1912 Classic Six
We had no choice but to include the car that started it all in this list: The 1912 Classic Six. Based on the racing cars loved by Louis Chevrolet, this upscale car was powered by a huge liquid-cooled, 299-cubic-inch, six-cylinder cast-iron block engine. The Classic Six topped out at 65 MPH, which competed with the high-performance cars of its time.
The 1936 Suburban was a revolutionary utility vehicle designed to transport families. The affordable car could comfortably seat up to 8 people and their luggage. Incredibly, the Suburban nameplate has carried on for 75 years and GM estimates that around 2.4 million have been built.
The post-war boom called for a vehicle that could serve as more than just a daily driver for millions of Americans. The 1948 Chevrolet Pickup answered that call. This vehicle became the workhorse for America, as its "Unisteel Battleship" construction gave it the versatility and practicality Americans needed to simply get things done.
The 1953 Corvette was never intended to actually be built for the public. But, after people showed overwhelming support of the show car at the Waldorf-Astoria Motorama in New York City, GM decided to produce it. The first Corvettes were built by hand in the back of a customer delivery garage in Flint, MI and due to their popularity, GM had to firmly control their distribution.
1957 Bel Air
This 1957 Bel Air is one of the first cars that come to mind when people consider the term "Classic Car." Its wraparound windshield, huge chrome bumper, wind splits and tail fins were hugely popular with the public and today designate this ride as an American icon.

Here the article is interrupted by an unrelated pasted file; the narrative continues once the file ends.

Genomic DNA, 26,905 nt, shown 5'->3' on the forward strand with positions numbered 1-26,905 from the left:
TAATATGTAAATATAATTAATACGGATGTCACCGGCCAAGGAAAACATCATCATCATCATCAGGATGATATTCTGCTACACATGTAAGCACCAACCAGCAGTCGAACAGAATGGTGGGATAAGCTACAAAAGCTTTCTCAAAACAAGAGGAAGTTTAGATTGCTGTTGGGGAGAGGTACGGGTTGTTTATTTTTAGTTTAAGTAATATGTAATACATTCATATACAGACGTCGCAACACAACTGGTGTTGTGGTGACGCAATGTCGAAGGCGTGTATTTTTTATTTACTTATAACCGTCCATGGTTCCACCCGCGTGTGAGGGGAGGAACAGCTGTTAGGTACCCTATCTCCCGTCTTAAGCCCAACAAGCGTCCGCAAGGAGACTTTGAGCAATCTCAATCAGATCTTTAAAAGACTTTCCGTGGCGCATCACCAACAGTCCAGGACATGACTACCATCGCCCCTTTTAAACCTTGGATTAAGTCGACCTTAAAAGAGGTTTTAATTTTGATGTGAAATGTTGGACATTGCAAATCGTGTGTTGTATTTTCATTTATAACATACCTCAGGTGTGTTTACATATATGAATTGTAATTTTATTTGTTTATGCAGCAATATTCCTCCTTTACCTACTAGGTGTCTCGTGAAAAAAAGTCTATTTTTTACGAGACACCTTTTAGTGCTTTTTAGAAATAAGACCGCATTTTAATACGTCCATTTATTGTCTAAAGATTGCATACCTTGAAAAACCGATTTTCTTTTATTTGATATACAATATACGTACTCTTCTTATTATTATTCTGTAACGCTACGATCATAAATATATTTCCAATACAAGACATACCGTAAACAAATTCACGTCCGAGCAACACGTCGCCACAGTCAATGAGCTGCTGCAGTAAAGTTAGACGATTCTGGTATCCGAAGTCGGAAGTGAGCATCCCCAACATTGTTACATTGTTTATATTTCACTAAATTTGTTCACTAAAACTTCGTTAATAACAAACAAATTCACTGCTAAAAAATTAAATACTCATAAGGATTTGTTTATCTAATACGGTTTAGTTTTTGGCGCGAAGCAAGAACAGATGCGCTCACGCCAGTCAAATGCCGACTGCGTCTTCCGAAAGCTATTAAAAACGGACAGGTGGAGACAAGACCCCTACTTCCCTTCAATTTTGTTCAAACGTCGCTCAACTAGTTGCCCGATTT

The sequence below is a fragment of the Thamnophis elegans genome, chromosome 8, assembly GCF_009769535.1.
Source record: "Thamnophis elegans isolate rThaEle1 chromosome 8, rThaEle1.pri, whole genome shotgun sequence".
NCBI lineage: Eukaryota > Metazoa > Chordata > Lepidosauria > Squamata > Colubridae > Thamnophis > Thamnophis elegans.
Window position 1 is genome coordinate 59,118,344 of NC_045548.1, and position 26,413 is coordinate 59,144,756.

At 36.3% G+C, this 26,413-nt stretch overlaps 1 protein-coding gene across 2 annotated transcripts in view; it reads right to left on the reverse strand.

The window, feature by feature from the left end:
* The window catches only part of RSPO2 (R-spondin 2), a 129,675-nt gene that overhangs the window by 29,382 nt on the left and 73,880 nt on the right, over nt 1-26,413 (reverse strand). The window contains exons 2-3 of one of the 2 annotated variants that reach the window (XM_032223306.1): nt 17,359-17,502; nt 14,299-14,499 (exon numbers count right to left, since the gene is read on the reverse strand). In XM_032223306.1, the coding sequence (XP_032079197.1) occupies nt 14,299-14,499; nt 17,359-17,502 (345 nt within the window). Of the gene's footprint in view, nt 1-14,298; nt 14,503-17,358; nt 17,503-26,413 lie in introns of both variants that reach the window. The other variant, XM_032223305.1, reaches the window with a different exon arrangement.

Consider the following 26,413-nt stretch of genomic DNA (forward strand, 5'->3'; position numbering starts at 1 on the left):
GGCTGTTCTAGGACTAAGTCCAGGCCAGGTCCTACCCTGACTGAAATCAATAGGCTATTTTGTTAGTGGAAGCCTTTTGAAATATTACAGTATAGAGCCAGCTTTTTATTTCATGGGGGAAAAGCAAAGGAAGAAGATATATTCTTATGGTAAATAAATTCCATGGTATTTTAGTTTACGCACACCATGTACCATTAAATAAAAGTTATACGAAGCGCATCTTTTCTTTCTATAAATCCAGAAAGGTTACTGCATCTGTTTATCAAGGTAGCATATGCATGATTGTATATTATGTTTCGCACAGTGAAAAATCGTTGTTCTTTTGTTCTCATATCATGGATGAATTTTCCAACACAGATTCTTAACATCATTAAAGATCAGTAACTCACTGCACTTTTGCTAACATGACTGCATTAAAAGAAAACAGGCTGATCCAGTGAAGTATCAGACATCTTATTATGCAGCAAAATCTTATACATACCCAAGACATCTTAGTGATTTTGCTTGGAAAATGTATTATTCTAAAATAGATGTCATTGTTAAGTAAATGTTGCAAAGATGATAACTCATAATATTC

1963 Corvette Sting Ray
Ten years after the debut of the original Corvette, Chevrolet released a bold new design in the form of the 1963 Sting Ray. It was the first American car to have an independent rear suspension and featured the Corvette's iconic hideaway headlights. The Sting Ray was also very affordable, allowing the average working man to enjoy a true sports car.
The 1969 Camaro was the last in the line of one of the most popular car designs in automotive history. Both beautiful and powerful, this Camaro captured the hearts of auto enthusiasts everywhere. It was the only model year that offered the legendary ZL1 engine and, with its Z28 RS/SS package, the Camaro could actually compete in the Trans-Am Racing Series.
1970 Chevelle SS
It's hard to believe, but this 450-hp sedan that could reach 100 MPH in under 13 seconds was actually built to be a "family car." The 1970 Chevelle SS had, at the time, the highest factory horsepower rating for a production car and today is widely considered one of the best muscle cars of all time. Sunday drives with the kids would never be the same.
2009 Corvette ZR1
The 2009 Corvette ZR1 is Chevrolet's fastest production vehicle of all time, topping out at a blistering 205 MPH. This is the car that in 2010 actually beat out Lamborghinis and Porsches in Car and Driver's Lightning Lap Competition. It's remarkable how a car that was never intended to be built evolved into one of the most revered sports cars on the planet.
The 2011 Volt ushered in a new era of automotive engineering. Employing an electric motor that can be recharged by an on-board gas generator, it is currently the most fuel-efficient compact car in the U.S. The Volt can travel about 40 miles on an electric charge (which you can get at home or at a charging station), after which the gas powered generator kicks in, giving the car more juice for extended sessions on the road.